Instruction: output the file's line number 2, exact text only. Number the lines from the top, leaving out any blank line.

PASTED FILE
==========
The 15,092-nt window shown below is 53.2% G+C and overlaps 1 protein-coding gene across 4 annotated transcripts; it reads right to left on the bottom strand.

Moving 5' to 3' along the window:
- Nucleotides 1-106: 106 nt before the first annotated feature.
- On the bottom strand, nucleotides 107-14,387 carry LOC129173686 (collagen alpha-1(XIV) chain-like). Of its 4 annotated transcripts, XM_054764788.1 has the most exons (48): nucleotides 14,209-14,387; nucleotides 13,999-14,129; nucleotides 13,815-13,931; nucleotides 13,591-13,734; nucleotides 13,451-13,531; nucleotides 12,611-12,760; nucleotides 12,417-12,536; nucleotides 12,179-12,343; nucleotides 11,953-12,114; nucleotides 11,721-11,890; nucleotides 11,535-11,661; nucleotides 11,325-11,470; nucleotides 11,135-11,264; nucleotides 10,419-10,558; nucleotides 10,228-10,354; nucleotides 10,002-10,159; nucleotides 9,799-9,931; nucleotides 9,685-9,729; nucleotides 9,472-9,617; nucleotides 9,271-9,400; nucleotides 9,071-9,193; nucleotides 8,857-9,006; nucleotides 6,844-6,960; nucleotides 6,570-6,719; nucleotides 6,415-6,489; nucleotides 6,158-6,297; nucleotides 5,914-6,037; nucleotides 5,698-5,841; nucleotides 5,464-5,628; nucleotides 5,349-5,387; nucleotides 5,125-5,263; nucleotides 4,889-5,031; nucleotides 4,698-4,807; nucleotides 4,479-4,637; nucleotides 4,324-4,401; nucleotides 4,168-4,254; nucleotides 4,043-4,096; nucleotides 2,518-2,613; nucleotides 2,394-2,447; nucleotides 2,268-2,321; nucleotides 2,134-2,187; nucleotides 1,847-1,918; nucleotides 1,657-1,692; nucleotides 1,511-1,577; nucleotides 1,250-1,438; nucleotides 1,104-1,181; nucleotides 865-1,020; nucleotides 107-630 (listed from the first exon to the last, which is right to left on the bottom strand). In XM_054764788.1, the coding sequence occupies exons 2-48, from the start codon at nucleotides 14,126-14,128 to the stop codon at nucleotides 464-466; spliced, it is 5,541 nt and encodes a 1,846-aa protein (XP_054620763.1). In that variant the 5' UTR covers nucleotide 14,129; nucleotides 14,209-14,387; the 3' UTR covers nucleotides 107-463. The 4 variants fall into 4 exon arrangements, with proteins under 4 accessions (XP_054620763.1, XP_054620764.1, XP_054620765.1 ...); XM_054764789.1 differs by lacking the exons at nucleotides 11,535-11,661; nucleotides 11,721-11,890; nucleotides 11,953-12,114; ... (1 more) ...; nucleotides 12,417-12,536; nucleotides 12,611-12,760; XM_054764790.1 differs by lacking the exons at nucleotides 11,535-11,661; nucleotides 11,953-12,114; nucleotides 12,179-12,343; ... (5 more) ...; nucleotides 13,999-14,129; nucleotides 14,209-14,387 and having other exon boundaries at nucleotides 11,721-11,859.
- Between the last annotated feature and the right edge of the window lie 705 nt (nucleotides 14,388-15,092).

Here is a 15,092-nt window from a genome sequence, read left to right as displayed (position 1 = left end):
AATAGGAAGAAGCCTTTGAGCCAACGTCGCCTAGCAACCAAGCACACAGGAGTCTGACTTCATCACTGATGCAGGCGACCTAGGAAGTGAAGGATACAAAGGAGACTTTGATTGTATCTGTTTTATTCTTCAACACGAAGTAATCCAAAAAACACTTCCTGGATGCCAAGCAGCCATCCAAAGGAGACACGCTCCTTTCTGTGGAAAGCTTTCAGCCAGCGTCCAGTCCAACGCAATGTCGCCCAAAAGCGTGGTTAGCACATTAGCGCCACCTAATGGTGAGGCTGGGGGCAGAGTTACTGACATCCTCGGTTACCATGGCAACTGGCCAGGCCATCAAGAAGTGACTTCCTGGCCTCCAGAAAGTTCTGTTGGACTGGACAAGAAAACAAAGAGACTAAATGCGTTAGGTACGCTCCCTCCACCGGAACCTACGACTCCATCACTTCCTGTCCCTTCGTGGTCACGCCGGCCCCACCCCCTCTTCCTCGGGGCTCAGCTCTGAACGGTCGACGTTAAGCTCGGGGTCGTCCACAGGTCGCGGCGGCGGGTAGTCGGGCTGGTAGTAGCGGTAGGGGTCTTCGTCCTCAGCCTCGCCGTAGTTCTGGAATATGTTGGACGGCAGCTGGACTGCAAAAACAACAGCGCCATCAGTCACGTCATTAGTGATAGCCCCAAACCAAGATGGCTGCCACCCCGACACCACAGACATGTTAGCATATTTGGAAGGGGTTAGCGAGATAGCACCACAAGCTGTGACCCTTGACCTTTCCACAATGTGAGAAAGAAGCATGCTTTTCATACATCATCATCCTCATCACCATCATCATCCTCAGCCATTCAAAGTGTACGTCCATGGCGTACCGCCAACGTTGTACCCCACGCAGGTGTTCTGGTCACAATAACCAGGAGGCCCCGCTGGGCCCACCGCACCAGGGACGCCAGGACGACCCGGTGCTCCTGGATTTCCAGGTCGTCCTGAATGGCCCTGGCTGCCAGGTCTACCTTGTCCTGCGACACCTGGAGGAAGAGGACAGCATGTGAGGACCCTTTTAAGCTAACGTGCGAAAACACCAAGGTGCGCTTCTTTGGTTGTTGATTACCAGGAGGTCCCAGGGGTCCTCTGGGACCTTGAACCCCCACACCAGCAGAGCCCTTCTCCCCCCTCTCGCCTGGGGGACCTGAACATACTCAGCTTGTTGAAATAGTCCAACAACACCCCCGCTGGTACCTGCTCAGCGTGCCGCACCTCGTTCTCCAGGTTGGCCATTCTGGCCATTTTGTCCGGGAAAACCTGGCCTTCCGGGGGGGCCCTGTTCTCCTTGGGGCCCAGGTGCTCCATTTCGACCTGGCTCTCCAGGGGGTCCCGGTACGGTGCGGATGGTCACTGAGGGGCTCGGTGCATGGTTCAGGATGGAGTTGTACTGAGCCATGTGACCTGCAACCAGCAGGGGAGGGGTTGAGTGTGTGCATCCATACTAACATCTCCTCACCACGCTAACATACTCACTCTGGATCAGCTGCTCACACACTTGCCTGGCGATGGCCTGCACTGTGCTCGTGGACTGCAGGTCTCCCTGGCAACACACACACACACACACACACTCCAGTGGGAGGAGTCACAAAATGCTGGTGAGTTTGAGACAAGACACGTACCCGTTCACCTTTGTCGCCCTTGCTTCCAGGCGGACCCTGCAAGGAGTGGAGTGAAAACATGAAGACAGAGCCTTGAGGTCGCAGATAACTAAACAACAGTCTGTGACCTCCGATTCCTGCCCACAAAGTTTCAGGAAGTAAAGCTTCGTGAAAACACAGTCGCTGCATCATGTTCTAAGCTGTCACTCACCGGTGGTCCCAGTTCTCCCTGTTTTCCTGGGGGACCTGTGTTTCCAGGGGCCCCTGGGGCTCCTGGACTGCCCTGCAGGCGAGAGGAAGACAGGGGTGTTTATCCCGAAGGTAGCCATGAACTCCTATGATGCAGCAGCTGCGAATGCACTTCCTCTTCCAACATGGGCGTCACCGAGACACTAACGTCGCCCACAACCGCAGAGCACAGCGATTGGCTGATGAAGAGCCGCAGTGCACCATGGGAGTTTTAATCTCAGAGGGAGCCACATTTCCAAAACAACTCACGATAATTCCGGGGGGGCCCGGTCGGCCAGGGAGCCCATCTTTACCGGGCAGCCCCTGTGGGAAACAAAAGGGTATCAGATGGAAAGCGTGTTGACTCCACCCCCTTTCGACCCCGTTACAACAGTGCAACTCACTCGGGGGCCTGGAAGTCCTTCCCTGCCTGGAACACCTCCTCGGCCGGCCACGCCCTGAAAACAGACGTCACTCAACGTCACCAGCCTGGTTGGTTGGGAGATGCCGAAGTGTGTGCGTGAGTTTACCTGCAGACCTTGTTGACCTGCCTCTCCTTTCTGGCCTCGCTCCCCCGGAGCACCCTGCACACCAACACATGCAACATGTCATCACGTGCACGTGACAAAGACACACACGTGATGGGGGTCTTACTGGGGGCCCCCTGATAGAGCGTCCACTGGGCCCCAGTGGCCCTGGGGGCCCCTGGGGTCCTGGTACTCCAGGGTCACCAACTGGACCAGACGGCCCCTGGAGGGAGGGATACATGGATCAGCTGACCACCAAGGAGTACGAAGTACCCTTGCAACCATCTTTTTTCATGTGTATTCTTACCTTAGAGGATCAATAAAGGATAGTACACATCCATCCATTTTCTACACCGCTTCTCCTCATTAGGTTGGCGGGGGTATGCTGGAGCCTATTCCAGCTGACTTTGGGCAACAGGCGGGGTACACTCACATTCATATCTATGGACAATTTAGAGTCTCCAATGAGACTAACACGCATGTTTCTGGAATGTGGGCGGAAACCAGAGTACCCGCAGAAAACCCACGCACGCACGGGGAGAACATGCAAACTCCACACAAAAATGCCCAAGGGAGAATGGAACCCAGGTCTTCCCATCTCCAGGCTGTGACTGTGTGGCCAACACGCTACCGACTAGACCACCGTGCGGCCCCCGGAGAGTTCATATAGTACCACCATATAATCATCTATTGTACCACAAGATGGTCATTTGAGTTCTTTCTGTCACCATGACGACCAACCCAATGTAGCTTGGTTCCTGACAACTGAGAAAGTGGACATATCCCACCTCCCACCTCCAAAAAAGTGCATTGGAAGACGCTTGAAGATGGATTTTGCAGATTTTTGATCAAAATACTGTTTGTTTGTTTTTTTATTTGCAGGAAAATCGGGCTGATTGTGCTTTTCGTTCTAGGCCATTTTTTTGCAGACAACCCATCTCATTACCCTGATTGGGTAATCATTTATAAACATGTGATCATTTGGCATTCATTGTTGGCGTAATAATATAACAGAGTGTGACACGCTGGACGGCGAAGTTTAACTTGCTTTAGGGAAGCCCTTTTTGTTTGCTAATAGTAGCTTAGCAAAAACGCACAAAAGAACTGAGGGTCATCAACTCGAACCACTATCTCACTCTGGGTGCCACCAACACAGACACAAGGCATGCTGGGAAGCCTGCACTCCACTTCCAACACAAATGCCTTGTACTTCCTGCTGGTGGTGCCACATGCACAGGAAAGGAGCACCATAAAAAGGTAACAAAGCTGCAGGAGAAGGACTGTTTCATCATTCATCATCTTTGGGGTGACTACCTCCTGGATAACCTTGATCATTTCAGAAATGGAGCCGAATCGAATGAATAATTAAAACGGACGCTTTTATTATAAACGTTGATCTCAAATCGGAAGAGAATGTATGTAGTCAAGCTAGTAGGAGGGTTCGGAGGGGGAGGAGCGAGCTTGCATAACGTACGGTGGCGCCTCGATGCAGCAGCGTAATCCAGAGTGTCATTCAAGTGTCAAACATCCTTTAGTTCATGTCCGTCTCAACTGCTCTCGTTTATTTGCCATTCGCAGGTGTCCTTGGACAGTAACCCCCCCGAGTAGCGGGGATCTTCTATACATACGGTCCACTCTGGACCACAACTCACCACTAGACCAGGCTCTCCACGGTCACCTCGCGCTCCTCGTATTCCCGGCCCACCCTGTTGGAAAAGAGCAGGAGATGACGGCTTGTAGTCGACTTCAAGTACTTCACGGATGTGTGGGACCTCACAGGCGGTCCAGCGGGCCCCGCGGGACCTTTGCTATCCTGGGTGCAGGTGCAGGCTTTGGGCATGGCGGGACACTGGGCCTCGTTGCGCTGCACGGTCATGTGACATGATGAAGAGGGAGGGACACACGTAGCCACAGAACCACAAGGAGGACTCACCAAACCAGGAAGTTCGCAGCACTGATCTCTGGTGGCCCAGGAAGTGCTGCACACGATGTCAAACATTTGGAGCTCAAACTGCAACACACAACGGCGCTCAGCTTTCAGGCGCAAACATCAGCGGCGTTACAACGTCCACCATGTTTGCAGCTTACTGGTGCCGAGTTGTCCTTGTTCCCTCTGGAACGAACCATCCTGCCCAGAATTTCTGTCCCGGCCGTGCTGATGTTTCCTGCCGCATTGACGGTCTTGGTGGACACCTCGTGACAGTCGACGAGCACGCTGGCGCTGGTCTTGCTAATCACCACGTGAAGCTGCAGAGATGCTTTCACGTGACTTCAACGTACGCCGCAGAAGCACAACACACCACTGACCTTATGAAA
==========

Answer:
Moving 5' to 3' along the window: